Blooming - Bright Spots in the Point Cloud
Blooming is an effect that occurs when extremely intense light from a point or region hits the imaging sensor and results in over-saturation. In this article we discuss what blooming is and what causes it.
When the intensity of light gets too high the pixel gets “blinded”. The light from the pixel will spill into its neighbors with an intensity and radius that is proportional to the intensity of the incident light. This effect typically happens when a camera is pointed either directly, or indirectly by reflection, at a strong light source such as the sun or a strong lamp. Blooming can occur in the entire image or only in parts of an image. In the image below, the sun is reflecting in the ocean which causes a larger region of the image to become completely white. Distinguishing details within the affected regions becomes very difficult.
In this other image of a dandelion below, the starch of the dandelion appears to be bright orange in the region that is in front of the sun. The actual origin of this orange light comes from the pixels on the sides of the starch that are looking directly at the sun. The light from the sun is so intense that the light in those pixels spills into their darker, neighboring pixels that are seen in the starch.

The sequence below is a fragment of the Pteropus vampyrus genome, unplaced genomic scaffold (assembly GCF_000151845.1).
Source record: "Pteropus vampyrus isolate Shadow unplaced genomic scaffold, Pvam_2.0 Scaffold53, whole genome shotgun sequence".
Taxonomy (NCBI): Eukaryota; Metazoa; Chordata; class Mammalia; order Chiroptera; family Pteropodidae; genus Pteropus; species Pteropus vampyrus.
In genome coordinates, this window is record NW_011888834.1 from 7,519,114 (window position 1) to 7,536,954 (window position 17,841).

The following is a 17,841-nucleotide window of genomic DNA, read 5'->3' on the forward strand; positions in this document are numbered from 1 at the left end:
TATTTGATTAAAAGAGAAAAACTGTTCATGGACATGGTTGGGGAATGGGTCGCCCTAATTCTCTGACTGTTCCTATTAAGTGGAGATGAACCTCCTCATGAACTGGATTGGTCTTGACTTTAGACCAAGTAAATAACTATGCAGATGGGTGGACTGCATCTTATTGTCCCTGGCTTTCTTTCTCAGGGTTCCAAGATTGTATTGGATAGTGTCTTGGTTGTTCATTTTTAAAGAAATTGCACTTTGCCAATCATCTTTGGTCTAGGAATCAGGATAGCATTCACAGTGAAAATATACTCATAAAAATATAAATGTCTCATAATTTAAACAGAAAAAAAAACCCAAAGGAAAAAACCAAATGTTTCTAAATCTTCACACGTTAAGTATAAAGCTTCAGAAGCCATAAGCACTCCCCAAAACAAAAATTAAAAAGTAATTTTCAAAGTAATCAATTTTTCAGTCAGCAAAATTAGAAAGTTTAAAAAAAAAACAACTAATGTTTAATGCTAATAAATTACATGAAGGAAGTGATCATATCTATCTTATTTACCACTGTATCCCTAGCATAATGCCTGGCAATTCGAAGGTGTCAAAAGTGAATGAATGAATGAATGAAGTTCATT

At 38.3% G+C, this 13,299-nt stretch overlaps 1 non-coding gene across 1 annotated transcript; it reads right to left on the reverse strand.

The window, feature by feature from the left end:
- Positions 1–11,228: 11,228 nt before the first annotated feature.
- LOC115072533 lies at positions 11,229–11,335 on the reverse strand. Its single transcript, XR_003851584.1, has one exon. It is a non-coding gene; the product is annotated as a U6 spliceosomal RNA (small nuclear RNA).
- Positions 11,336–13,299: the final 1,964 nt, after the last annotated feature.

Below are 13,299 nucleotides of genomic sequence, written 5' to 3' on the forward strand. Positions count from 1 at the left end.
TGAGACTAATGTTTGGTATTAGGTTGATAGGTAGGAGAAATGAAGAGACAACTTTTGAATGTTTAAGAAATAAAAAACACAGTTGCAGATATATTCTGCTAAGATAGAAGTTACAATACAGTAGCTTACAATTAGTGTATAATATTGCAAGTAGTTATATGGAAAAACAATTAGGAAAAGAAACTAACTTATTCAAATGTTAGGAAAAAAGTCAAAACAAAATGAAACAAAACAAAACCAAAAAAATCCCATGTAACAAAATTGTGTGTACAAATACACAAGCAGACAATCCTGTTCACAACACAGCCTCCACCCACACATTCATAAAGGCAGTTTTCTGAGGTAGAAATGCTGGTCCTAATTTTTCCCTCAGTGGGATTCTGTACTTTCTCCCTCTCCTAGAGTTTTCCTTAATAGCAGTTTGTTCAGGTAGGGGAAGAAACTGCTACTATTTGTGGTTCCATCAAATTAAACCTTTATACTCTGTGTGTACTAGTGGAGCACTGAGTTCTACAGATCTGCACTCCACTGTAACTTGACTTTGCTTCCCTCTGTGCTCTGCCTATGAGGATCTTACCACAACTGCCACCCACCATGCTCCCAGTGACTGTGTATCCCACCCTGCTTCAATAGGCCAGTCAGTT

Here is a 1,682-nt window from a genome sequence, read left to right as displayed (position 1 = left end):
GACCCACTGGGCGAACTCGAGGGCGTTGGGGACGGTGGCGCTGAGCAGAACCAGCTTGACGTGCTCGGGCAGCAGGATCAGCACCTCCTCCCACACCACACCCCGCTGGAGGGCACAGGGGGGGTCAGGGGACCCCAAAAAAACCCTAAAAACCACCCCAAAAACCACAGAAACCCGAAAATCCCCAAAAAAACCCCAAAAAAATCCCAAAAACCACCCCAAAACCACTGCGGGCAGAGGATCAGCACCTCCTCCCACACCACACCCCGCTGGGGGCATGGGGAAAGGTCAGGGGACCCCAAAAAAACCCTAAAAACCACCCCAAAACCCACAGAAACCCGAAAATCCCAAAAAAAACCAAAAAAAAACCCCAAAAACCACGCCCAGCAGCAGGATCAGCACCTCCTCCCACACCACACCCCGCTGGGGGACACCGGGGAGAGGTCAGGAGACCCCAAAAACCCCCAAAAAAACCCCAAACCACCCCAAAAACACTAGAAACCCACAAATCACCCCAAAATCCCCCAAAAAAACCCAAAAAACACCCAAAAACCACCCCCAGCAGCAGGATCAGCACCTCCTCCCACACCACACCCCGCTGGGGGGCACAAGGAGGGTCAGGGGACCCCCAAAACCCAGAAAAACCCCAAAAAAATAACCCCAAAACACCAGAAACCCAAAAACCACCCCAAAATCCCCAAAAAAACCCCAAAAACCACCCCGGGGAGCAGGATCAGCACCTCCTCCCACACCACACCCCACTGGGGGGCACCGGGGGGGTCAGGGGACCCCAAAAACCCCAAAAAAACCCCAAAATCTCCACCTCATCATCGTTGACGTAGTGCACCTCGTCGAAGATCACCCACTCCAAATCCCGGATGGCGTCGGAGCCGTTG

Specular or reflective surfaces in the image scene which align such that the projector light is reflected straight back into the camera can cause blooming. Depth from over-saturated pixels cannot be accurately calculated and will, therefore, be filtered out. It is recommended to try to avoid these effects if possible. A typical scenario is when the camera is positioned to look straight down at a plane, such as a table. In this case, the projector may blind the camera and over-saturate it. The effect will appear as a completely white spot in the image, which translates to a “hole” in the point cloud with no points. This can be seen in the image below.
To learn about how to deal with blooming artifacts, please see How to deal with Blooming